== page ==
Preferring BlogWorld to Flogworld

I’ll be at Blogworld Expo in Las Vegas in September. Gotta say that I wouldn’t be going if it didn’t coincide with another obligation in town. But since I’ll be there, I’m interested in seeing if a sharper distinction can be made between blogging and flogging. You can see the split by looking Blogworld’s own promotional jive. On the one hand there’s this…

  …if you want to influence decision makers, sell a product or service, if you want to promote yourself as an industry expert, or build your brand using new media…

And on the other hand there’s the Citizen Journalism Workshop, with a program developed by David Perlmutter, Ph.D. In addition to being the Associate Dean for Graduate Studies and Research at Kansas University’s School of Journalism with a distinguished adacemic pedigree — and a blogger — David is busy doing research on a grant from Knight Foundation to “study the relationship between reading blogs and newspapers”.

Generally speaking, I’ll be a lot more interested in the latter than the former.

Looking forward to seeing some of ya’ll there.

[Later…] I just learned that I might be on a panel. You can guess what I’ll be saying. Though I’ll be listening too.

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2 Responses to Preferring BlogWorld to Flogworld

  1. Mike Warot says:

    Doc, I think one of the root causes of the flogworld is the economics of attention. When someone like me posts a photo on their blog, etc… they might get a response from a family member, etc… but that’s it. Because they don’t have a large audience, they never get feedback on anything…. which is discouraging and depressing.

    Guys like to solve problems, we’re taught not to comment on things unless we can solve a problem, or have our 2 cents to throw in to a discussion. This is why we make crappy bloggers, we’re not good at the relationship thing, with lots of feedback.

    We’re also impatient… it takes YEARS to find an audience, we’re used to getting new skills by working hard, the harder we work, the faster we get better…. blogging isn’t like that.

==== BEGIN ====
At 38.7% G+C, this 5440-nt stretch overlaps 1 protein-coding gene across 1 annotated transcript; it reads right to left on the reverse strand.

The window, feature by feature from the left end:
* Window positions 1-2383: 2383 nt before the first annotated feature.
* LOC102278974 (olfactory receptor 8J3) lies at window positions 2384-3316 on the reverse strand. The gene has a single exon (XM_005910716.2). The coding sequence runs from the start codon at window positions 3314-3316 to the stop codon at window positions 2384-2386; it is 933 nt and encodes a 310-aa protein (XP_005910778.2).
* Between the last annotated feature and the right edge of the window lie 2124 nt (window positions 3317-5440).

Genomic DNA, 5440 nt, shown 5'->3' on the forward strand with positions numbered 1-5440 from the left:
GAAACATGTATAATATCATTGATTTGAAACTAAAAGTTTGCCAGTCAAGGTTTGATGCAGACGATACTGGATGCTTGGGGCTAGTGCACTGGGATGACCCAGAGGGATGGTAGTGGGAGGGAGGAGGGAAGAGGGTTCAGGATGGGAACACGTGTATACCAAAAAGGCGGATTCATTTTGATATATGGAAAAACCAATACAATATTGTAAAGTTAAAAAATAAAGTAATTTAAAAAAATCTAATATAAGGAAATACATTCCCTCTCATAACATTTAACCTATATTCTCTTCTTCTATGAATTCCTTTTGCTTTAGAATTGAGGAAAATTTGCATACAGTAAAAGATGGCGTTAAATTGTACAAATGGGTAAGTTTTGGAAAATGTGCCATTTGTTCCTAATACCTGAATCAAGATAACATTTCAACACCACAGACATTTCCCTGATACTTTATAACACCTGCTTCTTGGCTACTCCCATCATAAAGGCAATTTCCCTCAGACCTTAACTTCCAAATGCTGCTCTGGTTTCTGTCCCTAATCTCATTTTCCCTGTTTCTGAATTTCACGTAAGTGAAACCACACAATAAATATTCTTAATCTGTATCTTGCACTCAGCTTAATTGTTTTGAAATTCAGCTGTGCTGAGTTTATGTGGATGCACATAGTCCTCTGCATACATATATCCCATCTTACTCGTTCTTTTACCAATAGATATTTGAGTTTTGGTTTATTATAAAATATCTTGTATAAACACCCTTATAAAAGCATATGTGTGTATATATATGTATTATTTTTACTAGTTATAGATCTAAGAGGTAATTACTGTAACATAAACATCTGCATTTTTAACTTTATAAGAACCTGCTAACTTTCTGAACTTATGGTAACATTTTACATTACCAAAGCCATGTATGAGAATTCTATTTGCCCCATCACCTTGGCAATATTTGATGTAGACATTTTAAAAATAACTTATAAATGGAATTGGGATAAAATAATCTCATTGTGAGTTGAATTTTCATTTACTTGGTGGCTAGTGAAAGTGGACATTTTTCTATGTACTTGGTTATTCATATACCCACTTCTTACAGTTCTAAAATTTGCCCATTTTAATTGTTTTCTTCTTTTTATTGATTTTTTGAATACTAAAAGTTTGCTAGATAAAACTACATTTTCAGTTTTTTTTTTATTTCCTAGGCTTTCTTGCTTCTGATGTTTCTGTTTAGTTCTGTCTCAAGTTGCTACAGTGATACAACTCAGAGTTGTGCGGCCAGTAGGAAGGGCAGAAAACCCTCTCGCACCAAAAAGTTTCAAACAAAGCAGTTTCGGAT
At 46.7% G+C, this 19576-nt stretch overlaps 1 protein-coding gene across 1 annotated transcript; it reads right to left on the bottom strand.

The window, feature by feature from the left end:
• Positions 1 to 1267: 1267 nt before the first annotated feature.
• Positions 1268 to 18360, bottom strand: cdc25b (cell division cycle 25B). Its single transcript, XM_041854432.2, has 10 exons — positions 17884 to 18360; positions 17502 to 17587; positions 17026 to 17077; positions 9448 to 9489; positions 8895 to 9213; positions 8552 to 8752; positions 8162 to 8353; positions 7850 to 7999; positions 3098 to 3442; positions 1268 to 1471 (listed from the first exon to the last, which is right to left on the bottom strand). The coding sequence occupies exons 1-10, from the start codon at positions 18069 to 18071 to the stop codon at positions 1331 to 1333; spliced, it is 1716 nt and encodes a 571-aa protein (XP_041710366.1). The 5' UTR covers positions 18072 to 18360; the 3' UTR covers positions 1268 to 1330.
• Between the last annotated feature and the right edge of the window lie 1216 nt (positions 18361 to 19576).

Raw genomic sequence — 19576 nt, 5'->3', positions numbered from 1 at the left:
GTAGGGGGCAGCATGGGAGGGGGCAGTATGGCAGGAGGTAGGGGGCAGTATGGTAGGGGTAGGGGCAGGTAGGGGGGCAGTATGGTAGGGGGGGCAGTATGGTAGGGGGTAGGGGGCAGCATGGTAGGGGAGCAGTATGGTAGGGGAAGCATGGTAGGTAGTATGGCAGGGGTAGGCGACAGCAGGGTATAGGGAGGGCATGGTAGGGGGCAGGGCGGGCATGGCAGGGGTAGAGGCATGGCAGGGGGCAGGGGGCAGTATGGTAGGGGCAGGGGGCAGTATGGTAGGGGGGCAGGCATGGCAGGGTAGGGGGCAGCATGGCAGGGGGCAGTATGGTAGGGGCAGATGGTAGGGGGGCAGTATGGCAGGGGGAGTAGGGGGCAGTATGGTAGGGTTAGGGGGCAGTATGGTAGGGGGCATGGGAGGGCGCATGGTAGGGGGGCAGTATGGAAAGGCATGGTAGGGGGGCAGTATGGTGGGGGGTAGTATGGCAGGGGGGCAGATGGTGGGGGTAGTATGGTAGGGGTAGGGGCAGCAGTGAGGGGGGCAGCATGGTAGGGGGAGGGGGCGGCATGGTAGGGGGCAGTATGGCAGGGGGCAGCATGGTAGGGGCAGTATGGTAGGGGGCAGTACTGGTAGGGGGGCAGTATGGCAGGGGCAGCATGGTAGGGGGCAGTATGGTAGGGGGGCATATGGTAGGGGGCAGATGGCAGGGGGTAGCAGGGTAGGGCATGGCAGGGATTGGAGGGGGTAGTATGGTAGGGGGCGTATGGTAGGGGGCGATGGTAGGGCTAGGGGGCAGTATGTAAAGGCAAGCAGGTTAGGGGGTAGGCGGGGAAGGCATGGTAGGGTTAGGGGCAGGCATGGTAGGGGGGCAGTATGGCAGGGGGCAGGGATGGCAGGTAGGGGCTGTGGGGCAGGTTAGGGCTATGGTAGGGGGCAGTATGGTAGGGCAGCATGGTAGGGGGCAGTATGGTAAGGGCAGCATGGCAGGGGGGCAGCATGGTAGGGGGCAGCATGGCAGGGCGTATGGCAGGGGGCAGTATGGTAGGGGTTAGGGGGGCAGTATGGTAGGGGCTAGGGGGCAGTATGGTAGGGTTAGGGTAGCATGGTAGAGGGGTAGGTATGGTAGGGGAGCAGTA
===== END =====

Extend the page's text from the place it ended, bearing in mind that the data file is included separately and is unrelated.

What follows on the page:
When you’ve got no traffic, it also doesn’t make sense to put things in separate blogs… so the audience you do have gets a lot of stuff they don’t care about… which discourages them as well. In my own case I’ve realized this and am in the process of separating out my areas of interest into different blogs. Most of them get NO hits on a given day… and one or two every once in a while thanks to random web searches. Is it really worth it?

    Do we have a voice in this bold new world or not? From out here on the long tail, it’s VERY hard to tell.

    I think the #1 thing we can all do is to make it a point to at least leave 1 comment per day on someone’s person blog. Like complements, they only have value if they say something positive, and are true.

    In other words, The love we share, is the love we receive.

  2. Rick Calvert says:

    Thanks for the link Doc, and we are very glad to have you joining us this year.

    Personally I am with you and prefer the blogging for passion vs. blogging for business purposes but we realize there are numerous communities and nuances to the Blogosphere. For our event to represent the entire Blogosphere we need all of those different forms of content creators there.

    We are particularly proud to have Professor Perlmutter and his peers be a part of the event this year.

    Thanks again and….

    Blog on!
    Rick Calvert, CEM
    CEO & Co-founder
    BlogWorld & New Media Expo

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